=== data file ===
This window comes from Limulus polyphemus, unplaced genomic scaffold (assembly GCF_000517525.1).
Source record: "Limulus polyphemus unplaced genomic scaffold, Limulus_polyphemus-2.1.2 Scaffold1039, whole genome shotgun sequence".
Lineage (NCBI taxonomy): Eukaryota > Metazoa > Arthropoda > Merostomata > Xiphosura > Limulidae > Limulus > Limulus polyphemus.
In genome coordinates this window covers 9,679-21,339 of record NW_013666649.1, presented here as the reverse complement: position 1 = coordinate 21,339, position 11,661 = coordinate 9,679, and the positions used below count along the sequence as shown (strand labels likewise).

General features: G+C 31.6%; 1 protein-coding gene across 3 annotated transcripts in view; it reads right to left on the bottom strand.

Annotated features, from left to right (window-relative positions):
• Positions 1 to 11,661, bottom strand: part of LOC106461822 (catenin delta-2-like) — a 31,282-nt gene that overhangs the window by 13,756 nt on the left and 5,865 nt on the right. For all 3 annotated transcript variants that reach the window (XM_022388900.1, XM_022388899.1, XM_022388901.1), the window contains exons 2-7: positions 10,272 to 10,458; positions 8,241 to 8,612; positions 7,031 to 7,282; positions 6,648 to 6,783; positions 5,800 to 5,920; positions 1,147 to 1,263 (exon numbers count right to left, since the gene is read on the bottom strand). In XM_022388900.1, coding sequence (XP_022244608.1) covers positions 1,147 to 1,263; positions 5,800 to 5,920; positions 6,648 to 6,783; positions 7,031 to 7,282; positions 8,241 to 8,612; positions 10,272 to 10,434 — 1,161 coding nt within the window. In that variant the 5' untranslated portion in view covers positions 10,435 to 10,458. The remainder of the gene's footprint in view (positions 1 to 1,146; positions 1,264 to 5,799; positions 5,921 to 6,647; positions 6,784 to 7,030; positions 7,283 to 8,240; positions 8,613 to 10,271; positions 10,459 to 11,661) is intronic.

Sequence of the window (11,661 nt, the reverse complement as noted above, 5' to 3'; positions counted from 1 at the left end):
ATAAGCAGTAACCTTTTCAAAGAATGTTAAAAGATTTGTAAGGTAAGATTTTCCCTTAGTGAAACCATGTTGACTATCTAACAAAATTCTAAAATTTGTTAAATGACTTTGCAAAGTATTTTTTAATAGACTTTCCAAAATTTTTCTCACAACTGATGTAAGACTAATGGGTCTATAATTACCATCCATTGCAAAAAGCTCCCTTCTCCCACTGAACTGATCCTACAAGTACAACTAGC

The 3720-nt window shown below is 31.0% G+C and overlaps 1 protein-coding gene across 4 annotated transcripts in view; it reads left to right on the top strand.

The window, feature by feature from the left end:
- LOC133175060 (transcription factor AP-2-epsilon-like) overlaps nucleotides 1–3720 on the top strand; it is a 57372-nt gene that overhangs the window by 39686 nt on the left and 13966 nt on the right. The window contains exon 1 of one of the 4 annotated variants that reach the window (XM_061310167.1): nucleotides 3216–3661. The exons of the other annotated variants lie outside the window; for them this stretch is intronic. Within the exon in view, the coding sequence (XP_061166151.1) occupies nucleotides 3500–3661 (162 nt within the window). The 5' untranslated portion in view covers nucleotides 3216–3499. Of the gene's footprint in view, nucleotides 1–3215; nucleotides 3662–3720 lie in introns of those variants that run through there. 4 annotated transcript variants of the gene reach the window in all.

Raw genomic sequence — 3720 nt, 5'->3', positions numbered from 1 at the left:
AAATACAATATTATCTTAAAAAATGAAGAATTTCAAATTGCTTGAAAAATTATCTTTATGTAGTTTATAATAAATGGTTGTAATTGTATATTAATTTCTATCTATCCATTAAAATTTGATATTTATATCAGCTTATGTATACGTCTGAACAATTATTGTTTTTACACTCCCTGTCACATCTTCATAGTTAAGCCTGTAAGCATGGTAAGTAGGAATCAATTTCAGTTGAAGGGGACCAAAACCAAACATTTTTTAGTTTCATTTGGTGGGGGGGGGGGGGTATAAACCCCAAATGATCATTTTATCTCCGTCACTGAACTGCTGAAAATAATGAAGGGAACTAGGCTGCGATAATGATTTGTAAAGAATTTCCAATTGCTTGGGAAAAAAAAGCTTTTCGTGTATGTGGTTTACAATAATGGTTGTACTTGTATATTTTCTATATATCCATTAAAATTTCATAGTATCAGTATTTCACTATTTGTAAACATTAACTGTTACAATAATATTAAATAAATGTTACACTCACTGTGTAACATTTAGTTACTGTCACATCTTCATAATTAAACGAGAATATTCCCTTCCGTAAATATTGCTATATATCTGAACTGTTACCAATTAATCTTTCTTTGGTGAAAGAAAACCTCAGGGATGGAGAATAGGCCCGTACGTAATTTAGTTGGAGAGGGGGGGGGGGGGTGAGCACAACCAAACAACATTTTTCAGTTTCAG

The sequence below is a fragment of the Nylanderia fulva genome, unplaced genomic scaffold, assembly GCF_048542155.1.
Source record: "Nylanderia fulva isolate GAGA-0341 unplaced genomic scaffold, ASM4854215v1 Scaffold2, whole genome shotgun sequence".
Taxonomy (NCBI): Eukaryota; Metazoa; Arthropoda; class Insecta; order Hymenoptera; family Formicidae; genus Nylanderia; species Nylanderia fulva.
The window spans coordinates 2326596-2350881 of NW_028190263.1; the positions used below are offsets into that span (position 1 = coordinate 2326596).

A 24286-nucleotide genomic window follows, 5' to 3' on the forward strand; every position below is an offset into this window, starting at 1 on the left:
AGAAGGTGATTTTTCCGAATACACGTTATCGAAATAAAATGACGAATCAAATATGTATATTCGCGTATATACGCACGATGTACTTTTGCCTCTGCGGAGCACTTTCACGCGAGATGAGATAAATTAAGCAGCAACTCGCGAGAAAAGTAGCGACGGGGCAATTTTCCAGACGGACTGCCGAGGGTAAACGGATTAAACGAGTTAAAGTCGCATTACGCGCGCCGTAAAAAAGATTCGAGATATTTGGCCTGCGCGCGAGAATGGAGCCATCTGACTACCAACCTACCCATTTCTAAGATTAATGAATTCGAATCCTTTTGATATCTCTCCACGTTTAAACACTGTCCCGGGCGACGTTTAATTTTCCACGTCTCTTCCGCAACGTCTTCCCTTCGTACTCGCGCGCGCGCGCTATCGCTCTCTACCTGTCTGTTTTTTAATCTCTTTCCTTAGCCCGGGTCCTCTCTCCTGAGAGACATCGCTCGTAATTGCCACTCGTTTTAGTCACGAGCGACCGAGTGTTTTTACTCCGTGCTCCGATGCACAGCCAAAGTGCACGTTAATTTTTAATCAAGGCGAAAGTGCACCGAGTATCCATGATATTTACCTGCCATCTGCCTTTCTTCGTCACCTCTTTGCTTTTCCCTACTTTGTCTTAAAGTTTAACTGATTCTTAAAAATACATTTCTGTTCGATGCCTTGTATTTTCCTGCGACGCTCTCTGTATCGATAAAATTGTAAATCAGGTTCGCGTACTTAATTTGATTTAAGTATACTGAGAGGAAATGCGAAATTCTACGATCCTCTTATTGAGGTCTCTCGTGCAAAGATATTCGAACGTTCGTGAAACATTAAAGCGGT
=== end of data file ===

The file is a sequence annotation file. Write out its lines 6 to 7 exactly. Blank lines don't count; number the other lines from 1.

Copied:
Annotated features, from left to right (window-relative positions):
• Positions 1 to 11,661, bottom strand: part of LOC106461822 (catenin delta-2-like) — a 31,282-nt gene that overhangs the window by 13,756 nt on the left and 5,865 nt on the right. For all 3 annotated transcript variants that reach the window (XM_022388900.1, XM_022388899.1, XM_022388901.1), the window contains exons 2-7: positions 10,272 to 10,458; positions 8,241 to 8,612; positions 7,031 to 7,282; positions 6,648 to 6,783; positions 5,800 to 5,920; positions 1,147 to 1,263 (exon numbers count right to left, since the gene is read on the bottom strand). In XM_022388900.1, coding sequence (XP_022244608.1) covers positions 1,147 to 1,263; positions 5,800 to 5,920; positions 6,648 to 6,783; positions 7,031 to 7,282; positions 8,241 to 8,612; positions 10,272 to 10,434 — 1,161 coding nt within the window. In that variant the 5' untranslated portion in view covers positions 10,435 to 10,458. The remainder of the gene's footprint in view (positions 1 to 1,146; positions 1,264 to 5,799; positions 5,921 to 6,647; positions 6,784 to 7,030; positions 7,283 to 8,240; positions 8,613 to 10,271; positions 10,459 to 11,661) is intronic.